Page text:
Karen Blixen Plads 16, 2300 København S, Søndre Campus, Bygning: 6B.3.17
Synthetic biologists try to enable the engineering and redesign biology through the development of biological parts and devices. As a biotechnological discipline synthetic biology differentiates itself through the emphasis on community building and the ambition to promote openness and sharing as the modus operandi of the community inspired by the open source software movement. CRISPR is a new and promising technology that enables precision editing in genomic sequences – a capability that may be of great utility for synthetic biology and many other biotech disciplines. The first patents on a wide scope of applications of the CRISPR technology where granted in the spring 2014, and the potential value of the patent given the broad scope of applications of CRISPR, are therefore considerable.
The emphasis on practising openness and the view to broad patenting of a foundational technology like CRISPR has spurred he old debate about the relationship between technology, patents and innovation, and (again) elucidated the limited scope and uncertainty that economic and legal analysis offer on this subject. The increased vigour of the ELSA and RRI research agenda that has emerged along with the life science industry has increasingly engaged in this ongoing debate. From this line of research many different interdisciplinary approaches are bringing new knowledge, insights and methods to the discourse.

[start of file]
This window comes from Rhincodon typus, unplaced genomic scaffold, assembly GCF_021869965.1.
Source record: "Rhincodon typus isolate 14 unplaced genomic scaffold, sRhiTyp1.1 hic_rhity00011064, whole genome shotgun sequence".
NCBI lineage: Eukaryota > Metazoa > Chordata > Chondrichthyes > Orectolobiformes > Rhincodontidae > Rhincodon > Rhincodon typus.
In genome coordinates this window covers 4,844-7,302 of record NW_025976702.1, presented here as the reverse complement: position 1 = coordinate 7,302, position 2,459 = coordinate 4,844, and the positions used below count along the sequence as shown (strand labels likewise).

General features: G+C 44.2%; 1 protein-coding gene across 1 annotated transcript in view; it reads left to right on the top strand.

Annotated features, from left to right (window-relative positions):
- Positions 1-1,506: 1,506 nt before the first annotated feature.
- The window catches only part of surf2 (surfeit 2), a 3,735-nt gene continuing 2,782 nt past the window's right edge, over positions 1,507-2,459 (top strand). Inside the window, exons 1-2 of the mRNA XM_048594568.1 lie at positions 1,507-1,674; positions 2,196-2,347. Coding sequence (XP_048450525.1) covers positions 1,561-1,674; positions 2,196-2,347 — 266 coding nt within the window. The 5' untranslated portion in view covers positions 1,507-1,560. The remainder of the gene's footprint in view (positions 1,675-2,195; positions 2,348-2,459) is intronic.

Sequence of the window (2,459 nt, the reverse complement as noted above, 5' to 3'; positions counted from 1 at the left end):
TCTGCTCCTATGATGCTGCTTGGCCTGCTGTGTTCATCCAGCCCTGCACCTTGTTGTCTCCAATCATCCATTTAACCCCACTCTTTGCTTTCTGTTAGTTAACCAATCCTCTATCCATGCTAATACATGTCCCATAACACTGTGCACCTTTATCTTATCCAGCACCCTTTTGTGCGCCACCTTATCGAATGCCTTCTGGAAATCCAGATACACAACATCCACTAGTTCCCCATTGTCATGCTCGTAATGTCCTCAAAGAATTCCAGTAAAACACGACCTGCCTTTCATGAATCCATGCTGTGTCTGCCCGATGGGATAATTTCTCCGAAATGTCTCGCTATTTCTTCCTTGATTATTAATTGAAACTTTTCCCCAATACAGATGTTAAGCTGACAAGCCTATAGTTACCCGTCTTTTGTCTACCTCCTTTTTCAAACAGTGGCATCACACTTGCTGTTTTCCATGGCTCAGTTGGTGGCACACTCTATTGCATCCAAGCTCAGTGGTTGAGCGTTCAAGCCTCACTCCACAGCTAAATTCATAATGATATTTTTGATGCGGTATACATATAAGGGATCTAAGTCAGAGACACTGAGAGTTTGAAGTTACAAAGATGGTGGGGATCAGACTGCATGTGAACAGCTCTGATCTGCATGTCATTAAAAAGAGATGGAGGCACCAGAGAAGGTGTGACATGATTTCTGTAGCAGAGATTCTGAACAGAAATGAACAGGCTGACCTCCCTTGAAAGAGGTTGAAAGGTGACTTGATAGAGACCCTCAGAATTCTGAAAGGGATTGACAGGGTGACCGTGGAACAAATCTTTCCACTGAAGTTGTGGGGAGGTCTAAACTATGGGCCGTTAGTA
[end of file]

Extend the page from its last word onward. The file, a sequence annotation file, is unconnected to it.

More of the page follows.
It is the ambition of this thesis to place the current patent disputes unfolded in relation to CRISPR in an interdisciplinary theoretical context and develop relevant insights and considerations as to how patents, technology and innovation may be reconciled in a fruitful and balanced manner in the booming and globalized knowledge society.
Patents and foundational technologies in synthetic biology
Law and Innovation systems
Law and Technology
Philosophy of Law